Euro 2016: Wales success no shock says manager Chris Coleman

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Chris Coleman: Chris Coleman: No to 'choir boys'. Yes to 'naughtiness'
Euro 2016: Wales v Belgium
Date: Friday, 1 July Venue: Stade Pierre-Mauroy, Lille Kick-off: 20:00 BST
Coverage: Live BBC One, BBC Radio Wales and text commentary online & BBC Sport app

Wales manager Chris Coleman says he is not surprised by his team's success in reaching the last eight of Euro 2016.

Coleman's squad are chasing a historic semi-final berth after Saturday's 1-0 victory over Northern Ireland in the last 16 of the tournament in France.

"I am not sitting here pinching myself thinking, 'Wow - how has that happened," Coleman said.

"It's happened because we are good enough to be here and because of the experiences we have had."

Expectations met, not exceeded

Wales players
Wales' experiences in qualifying meant they always had the opportunity to succeed at Euro 2016, according to boss Chris Coleman

Coleman says Wales have not exceeded his pre-tournament expectations, even with Wales appearing in a first major finals since the 1958 World Cup.

"We have to remember the experience we have had the last couple of years," he told BBC Wales Sport. "Some of the performances these players have put on for the nation have been breathtaking.

"I know it is easy for me to say it now because we are in the quarter final, you do not expect anything in football because you know it is a game that can turn really quickly.

"The group of people we have together are very good.

"You need a bit of luck, you need them to perform at their maximum and if you get all that in the same mix, you always have a great chance."

Reaching last eight may have shocked one player

Gunter tweet capture

Reaching the quarter-final stage could cause big problems for Wales' right back Chris Gunter. He is supposed to be the best man when brother Marc marries his fiancée Danielle in Mexico.

The only issue? It clashes with the remainder of the tournament - and Reading defender Gunter is supposed to be the best man.

"Marc has a problem already because 20-odd people fly on Tuesday to Mexico," Gunter said.

"I know my brother is talking about leaving Cancun on Thursday and flying straight in [to Lille] and flying straight out after [the quarter-final], but I'm not sure how that will go down with the rest who are flying out with him.

"He is absolutely delighted, though. He booked the wedding before we qualified. Then we knew it would only clash if we got to the later stages. To be stood here now even talking about it is unbelievable.

"I am sure the wedding will still go ahead. By hook or by crook, I am sure everyone will get to the games and get to the wedding."

Gunter family
Marc Gunter (back row, centre) has attended every Wales match at Euro 2016 as a supporter. The entire Gunter family regularly follow Chris whether playing for club or country.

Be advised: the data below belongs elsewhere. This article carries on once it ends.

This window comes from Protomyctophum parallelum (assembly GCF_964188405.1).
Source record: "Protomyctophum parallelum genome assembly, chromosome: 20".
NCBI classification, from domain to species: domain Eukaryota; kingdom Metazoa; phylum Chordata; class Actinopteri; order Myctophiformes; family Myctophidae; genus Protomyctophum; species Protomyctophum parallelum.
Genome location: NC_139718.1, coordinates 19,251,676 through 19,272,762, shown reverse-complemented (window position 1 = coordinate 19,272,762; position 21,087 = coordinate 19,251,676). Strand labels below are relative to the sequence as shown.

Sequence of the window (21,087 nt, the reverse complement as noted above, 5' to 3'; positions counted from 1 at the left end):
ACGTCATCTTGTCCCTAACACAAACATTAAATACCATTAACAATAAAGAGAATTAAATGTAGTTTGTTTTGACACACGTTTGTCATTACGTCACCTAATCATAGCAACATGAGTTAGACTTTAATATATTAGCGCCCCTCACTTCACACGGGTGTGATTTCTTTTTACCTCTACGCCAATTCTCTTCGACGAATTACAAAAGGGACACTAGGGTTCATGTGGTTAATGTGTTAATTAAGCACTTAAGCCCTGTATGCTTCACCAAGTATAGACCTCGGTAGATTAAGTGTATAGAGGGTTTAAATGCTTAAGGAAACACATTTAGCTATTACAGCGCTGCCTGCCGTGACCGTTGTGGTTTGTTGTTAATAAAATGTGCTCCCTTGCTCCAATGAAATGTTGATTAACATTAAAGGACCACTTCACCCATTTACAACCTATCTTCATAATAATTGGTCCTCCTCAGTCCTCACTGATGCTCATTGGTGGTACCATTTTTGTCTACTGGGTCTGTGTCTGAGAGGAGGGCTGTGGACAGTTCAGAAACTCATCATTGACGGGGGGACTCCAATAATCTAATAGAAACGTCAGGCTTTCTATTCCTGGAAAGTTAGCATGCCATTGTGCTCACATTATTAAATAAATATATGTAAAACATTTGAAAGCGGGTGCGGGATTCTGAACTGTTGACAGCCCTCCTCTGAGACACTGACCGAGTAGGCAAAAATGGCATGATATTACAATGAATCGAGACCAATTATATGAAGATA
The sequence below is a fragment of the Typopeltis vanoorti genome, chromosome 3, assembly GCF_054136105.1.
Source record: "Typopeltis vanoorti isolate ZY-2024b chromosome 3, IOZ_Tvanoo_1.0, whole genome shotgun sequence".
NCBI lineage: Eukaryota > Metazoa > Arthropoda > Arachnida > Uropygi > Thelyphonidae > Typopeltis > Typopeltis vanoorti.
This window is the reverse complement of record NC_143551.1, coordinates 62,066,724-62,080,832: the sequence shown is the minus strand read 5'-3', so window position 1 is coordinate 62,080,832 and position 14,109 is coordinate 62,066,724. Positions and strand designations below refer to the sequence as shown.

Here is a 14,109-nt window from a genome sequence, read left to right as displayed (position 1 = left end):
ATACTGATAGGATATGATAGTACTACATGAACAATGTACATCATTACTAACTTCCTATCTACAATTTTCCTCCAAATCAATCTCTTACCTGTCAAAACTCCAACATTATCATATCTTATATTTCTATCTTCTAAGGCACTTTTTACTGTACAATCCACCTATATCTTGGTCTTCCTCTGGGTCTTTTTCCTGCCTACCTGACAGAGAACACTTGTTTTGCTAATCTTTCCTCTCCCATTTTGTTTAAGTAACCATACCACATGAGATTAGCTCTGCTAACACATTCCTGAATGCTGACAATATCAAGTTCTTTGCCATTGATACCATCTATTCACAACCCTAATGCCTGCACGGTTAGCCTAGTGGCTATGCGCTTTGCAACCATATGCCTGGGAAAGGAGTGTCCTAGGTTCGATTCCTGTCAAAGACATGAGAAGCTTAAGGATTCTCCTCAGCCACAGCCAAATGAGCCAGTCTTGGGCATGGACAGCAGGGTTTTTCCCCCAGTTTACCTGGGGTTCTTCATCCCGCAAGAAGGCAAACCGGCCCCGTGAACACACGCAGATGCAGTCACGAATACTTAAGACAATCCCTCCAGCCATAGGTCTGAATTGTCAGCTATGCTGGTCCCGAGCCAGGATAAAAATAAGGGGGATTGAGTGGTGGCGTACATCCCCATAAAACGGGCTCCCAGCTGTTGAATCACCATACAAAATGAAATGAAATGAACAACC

And if all else fails?

"I think it will be the first best man's speech ever on Skype," Gunter joked. "I don't think there would be anyone happier for me than my family if I wasn't to make it [to Cancun]."

No pressure on Wales, lots on Belgium

Chris Coleman and Marc Wilmots
Chris Coleman celebrates Wales' 1-0 qualifying victory over Belgium while Marc Wilmots looks on

Coleman, appointed manager in 2012, insists he does not feel pressure, but he knows Belgium coach Marc Wilmots, whose team lie second in the world rankings, will always be under the weight of a huge expectation for his squad to perform.

''I think people will look at Marc and see the quality and the strength in depth he has, the choices he is able to make, the substitutions he is able to make. That comes with its own problems," Coleman said.

''It's all relative. Going into the tournament the pressure is on Marc, because of the team and the quality. They have to at least get to the semi final, the final or even win it. That comes with its own pressures.

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"It's not easy for Marc, it's not easy for any manager. But I can honestly say I don't look at any managers and feel too much sympathy or love, because I know how tough the job is.

"It's all about yourself, it's all about your own team. It's dog eat dog. I did feel for Michael O'Neil (the Northern Ireland coach) after the game, because I think Northern Ireland have had a great tournament and Michael has done a great job.

"On the day it was a little bit of luck, a little bit of fortune which went our way. It could have gone their way. So, you do feel that afterwards, especially as I know Michael very well.

"But predominantly it's going to be me against him, us against them and whoever comes out on top comes out on top."

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